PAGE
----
Anti-Semitic graffiti spotted at GrandMarc

Student groups condemn vandalism as hate speech

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Graffiti on the side of the GrandMarc apartment building

Courtesy Michaela Brown

Student groups are condemning anti-Semitic graffiti that was spotted Sunday outside of the GrandMarc apartment complex on 15th Street.

“The imagery painted at GrandMarc is intended to intimidate Jewish students and make them feel uncomfortable in their community,” Student Council and the Jewish Leadership Council said in a joint statement Sunday night.

The groups characterized the graffiti — which depicted an orange Star of David with the word “Juden” underneath it — as hate speech.

Juden is the German word for Jews.

“It’s direct Holocaust imagery and that’s what’s problematic about it,” third-year College student Michaela Brown said. “It was graffiti that was used to vandalize Jewish shops and homes and destroy them.”

Student Council and the Jewish Leadership Council also noted the historic significance of the graffiti.

“The continued use of this symbol draws on memories of Nazi Germany to incite fear,” their statement said. “Even while significant progress has been made in the United States to promote tolerance, anti-Semitism persists.”

Brown — who is Jewish and lives in GrandMarc — said she first became aware of the graffiti around 1 p.m. and saw it for herself later in the afternoon.

She also noticed two other pieces of graffiti on GrandMarc in similar orange paint, one which said “Satan” and another which depicted a pentagram.

Brown said she reported the graffiti to GrandMarc and was told it would be cleaned up. She also reported the graffiti to the University Police Department.

“If it does escalate into a repeated incident, it’s good for [UPD] to at least know about this specific incident,” Brown said.

Jordan Fingerhut, third-year College student and GrandMarc resident, said she first saw one of the Satan-related marks of graffiti after 11 a.m. Sunday and became aware of the Star of David graffiti when a friend texted her about it few hours later.

“I’m horrified,” Fingerhut said. “I’m a Jewish student here on Grounds … and I can’t believe that members of our community or members of the area would vandalize and write something so hurtful and so anti-Semitic.”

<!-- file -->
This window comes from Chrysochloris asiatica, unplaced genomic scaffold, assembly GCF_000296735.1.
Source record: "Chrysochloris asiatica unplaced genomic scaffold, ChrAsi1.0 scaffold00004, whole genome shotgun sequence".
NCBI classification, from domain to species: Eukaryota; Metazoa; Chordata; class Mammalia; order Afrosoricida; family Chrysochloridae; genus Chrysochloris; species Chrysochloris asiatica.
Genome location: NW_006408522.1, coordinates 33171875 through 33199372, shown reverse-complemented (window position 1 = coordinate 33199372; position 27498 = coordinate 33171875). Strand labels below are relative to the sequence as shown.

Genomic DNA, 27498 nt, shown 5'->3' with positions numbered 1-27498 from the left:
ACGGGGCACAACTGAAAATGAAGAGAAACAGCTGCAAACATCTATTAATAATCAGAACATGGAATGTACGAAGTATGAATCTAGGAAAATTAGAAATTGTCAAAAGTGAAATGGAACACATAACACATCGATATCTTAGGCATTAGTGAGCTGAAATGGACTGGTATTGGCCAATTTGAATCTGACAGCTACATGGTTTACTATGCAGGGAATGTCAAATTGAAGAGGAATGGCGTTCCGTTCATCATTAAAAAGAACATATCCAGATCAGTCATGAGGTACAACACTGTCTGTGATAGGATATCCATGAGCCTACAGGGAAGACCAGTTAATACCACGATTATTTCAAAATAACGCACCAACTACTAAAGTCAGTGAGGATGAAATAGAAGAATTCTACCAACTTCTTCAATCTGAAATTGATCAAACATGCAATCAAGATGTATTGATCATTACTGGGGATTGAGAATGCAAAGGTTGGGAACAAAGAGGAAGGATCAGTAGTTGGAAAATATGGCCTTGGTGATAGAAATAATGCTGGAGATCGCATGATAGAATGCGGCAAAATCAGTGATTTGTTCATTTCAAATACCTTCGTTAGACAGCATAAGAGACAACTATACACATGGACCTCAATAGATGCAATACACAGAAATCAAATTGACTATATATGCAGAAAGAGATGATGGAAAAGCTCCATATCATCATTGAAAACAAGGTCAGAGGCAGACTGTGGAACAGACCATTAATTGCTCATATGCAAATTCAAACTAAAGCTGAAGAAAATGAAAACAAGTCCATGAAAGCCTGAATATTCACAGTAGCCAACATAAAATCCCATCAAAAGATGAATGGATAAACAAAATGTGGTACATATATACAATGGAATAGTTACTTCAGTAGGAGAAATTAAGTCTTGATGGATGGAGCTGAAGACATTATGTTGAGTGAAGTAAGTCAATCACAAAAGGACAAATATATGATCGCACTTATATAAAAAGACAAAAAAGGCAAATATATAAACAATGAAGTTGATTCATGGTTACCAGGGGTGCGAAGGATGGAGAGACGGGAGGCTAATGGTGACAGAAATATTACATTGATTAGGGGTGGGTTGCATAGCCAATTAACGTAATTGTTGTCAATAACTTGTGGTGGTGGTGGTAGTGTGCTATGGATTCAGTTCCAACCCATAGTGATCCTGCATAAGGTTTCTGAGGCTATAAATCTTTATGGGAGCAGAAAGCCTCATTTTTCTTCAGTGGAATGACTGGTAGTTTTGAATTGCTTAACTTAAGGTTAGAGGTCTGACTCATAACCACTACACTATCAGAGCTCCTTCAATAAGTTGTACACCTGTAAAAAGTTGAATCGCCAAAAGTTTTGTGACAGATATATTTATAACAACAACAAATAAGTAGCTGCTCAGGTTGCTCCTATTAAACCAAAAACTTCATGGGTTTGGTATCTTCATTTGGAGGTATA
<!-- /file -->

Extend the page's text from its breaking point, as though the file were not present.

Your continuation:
This graffiti follows an incident in which the N-word and other racial slurs were found written on doors in the Kent-Dabney Dorm Association. Chalkings targeting minority and transgender individuals were also found around Grounds in April.

“No matter which group it’s targeting, there’s been those kinds of incidents in general this year and that’s what’s troublesome to me,” Brown said. “It’s important that we continue to speak out against hate toward any group — against the Muslim community, against the black community, against the LGBTQ community.”

Fingerhut said when she returned to her apartment after 7 p.m., she found an attempt had been made to remove the graffiti.

“You could still see through it and see the writing,” she said.

The graffiti was located near the intersection of 15th Street and Sadler Street. While the marks are not immediately visible now, some paint does show through.

“Generally, people assume anti-Semitism doesn't exist because they don't see it. It does,” Jewish Leadership Council Chair Sam Magnes, a fourth-year Batten student, said in an email statement. “This should be a wake up call for everyone in the U.Va. community to stand up against any sort of discrimination.”

Magnes said she was shocked when she learned of the incident from another JLC member.

“Besides a few microagressions here and there, I almost always felt safe being Jewish at U.Va.,” Magnes said. “Today that was threatened. This incident was not a harmless prank, but a direct attempt to make Jewish students feel unsafe and unwelcome.”

University Dean of Students Allen Groves emailed an image of the anti-Semitic graffiti to the student body late Sunday evening and called on students who have any information about the graffiti to provide that information through the University’s Just Report It system.

Groves said many students reported the graffiti using the system and the University has been in contact with Charlottesville Police and GrandMarc’s management.

“Although the GrandMarc is private property, it also represents the home of a great many students,” Groves said in the email. “As a community, we categorically reject this type of hateful message, which is anathema to our shared values of inclusiveness and trust.”

Ben Rexrode, crime prevention coordinator for the University Police Department, said the incident was reported to the Charlottesville Police Department.

Lt. Steve Upman with the Charlottesville Police Department said his department received a report that the graffiti appeared between 1 a.m. on Oct. 22 and 4:15 p.m. on Oct. 23.

GrandMarc maintenance removed the graffiti and Charlottesville Police do not have any suspects at this time, Upman said.

The Cavalier Daily reached out to GrandMarc for comment Sunday evening and will update this article will any responses.

This article has been updated to include responses from the Charlottesville Police Department and University Police Department. 

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